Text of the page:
As far as the issue of legislative riders is concerned, this ruling of The Constitutional Court of the Czech Republic is considered to be the most significant. In this case, The Constitutional Court of the Czech Republic had to assess whether the proposed amendment submitted by MP Michal Doktor concerned the same subject as the bill which was under consideration in the legislative process. The Constitutional Court of the Czech Republic deemed necessary to distinguish two types of proposed amendments. The first type of proposed amendment has long been designated in American doctrine as "legislative riders", which is considered to be a constitutionally-conforming form of proposed amendment.  However, the second type, called "wild riders", is a technique in which a legislative scheme from an entirely different statute is attached to the bill in the form of a proposed amendment. The rule of close relation (the germaneness rule) has been applied. In other words, it tests the issue as to whether, in this particular case, a proposed amendment was a proper amendment or whether it was a wild rider. In this ruling, The Constitutional Court of the Czech Republic concluded that it takes a distinctly negative view of wild riders, especially because of their potential negative impact on the principles of the democratic rule of law, which are threatened by wild riders, which turned out to be crucial as a reference for future cases concerning wild riders.[17]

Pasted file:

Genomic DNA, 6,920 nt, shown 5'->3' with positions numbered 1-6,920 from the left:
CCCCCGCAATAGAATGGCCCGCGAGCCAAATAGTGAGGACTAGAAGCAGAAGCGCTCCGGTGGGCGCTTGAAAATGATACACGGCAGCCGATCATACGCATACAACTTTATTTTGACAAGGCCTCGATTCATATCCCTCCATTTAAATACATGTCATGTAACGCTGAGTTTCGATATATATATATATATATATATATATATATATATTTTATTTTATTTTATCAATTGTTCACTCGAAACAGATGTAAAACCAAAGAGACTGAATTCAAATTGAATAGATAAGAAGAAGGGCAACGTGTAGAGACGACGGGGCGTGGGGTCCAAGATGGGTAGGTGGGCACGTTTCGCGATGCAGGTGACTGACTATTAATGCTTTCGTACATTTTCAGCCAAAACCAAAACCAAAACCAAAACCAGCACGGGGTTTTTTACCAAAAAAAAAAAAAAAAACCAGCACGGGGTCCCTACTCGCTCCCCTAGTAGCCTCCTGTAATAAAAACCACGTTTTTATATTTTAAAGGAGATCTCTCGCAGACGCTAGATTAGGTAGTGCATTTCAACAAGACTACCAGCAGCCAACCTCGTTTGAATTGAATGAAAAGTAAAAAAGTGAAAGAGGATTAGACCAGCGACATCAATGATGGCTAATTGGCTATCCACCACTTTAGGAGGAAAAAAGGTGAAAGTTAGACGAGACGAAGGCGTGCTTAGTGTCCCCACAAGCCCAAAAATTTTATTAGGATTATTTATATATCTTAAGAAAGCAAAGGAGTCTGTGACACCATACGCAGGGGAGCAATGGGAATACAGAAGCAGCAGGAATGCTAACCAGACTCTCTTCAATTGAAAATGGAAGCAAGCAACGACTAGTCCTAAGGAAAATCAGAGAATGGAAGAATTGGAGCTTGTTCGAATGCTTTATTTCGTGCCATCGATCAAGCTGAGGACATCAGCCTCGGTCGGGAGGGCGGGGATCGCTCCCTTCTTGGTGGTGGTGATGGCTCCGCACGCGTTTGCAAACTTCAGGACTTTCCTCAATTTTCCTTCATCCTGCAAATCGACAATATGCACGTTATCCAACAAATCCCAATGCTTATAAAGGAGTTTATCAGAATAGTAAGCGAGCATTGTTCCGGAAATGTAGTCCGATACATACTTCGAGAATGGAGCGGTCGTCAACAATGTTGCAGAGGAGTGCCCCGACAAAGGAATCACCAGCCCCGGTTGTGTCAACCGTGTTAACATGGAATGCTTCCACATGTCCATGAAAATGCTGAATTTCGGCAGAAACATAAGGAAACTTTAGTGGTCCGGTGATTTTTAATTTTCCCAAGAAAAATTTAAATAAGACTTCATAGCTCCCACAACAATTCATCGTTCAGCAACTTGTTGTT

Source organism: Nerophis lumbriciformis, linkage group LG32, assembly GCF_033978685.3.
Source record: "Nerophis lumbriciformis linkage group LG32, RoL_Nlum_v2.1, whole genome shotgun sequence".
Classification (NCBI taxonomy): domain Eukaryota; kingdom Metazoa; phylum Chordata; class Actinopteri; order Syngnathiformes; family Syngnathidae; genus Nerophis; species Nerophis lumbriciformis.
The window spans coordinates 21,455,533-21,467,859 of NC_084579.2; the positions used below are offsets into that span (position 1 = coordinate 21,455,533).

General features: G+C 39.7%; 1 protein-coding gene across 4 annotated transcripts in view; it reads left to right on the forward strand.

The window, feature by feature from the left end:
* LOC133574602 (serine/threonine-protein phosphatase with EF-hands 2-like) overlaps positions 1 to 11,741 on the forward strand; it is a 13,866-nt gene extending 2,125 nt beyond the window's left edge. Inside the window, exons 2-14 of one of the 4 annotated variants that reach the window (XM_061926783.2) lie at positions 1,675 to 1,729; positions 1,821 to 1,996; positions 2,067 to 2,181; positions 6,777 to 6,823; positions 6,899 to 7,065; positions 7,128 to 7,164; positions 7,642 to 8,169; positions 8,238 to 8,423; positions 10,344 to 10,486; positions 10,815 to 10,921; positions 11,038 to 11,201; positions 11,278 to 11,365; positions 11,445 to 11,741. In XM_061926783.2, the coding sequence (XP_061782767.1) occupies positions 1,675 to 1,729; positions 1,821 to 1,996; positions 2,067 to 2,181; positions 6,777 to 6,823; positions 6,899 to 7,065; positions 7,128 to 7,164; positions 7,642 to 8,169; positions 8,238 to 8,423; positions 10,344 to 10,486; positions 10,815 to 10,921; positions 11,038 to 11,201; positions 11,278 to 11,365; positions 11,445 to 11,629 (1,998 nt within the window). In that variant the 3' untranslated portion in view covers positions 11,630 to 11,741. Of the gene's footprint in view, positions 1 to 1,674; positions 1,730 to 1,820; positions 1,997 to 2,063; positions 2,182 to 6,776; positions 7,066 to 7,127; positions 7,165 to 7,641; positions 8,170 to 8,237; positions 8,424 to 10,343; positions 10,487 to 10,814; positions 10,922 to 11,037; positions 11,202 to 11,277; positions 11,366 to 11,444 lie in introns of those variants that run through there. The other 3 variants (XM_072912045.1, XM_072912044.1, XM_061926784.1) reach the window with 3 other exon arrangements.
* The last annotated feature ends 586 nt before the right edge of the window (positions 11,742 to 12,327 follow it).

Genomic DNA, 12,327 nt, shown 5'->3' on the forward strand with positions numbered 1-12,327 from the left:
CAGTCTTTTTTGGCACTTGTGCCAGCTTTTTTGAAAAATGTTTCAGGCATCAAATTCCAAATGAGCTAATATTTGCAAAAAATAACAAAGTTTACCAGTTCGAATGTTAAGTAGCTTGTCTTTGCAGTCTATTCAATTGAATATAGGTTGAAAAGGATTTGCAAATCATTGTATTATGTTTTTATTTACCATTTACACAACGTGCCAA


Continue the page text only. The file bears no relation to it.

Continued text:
The Congress of the Philippines is prohibited to add riders in bills. According to Article VI, Section 26(1) of the Constitution of the Philippines, bills must espouse a particular subject which has to be conveyed in the title thereof.


See also


  1. ^ "Definition of RIDER". Retrieved 4 April 2018.
  2. ^ a b Philip L. Dubois, Lawmaking by Initiative: Issues, Options and Comparisons (Algora, 1998), p. 126.
  3. ^ David N. Hyman, Public Finance: A Contemporary Application of Theory to Policy (9th ed.: Centgage, 2007), p. 205.
  4. ^ a b Michael D. Gilbert, Single Subject Rules and the Legislative Process, 67 University of Pittsburgh Law Review 803.
  5. ^ a b c Glen S. Krutz & Samuel C. Patterson, Hitching a Ride: Omnibus Legislating in the U.S. Congress (Ohio State University Press, 2001), pp. 5-6.
  6. ^ "Post Tech - Sen. Hutchison moves to block funds for FCC on net neutrality rules". Retrieved 4 April 2018.
  7. ^ Text of H.R.4872 as Reported in House: Health Care and Education Affordability Reconciliation Act of 2010 - U.S OpenCongress
  8. ^ "English as state language slipped into W.Va. bill". The Washington Times. Retrieved 4 April 2018.
  9. ^ " - W. Va. vetoes bill to make English its official language". Retrieved 4 April 2018.
  10. ^ a b c Services of the Constitutional Council of France, État de la jurisprudence du Conseil constitutionnel sur le droit d'amendement
  11. ^ Les Cahiers du Conseil constitutionnel, Cahier n° 22, Commentaire Archived 2016-03-03 at the Wayback Machine de la décision n° 2006-544 DC du 14 décembre 2006 Archived 2017-09-22 at the Wayback Machine
  12. ^ "The Constitution of Greece" (PDF). Hellenic Parliament. Retrieved 4 January 2021.
  13. ^ Skalík, Jan (2013). "Amendments as an indicator of the adoption of czech environmental legislation". Scopus.
  14. ^ a b c "Decisions Pl. ÚS 21/01: Budget Case". Retrieved 2023-12-06.
  16. ^ "CONSTITUTIONAL COURT ACT" (PDF). Retrieved 2023-12-06.
  17. ^ a b "Decisions Pl. ÚS 77/06: Legislative Riders". Retrieved 2023-12-06.
  18. ^ "Rules of Procedure of the Chamber of Deputies". Retrieved 2023-12-06.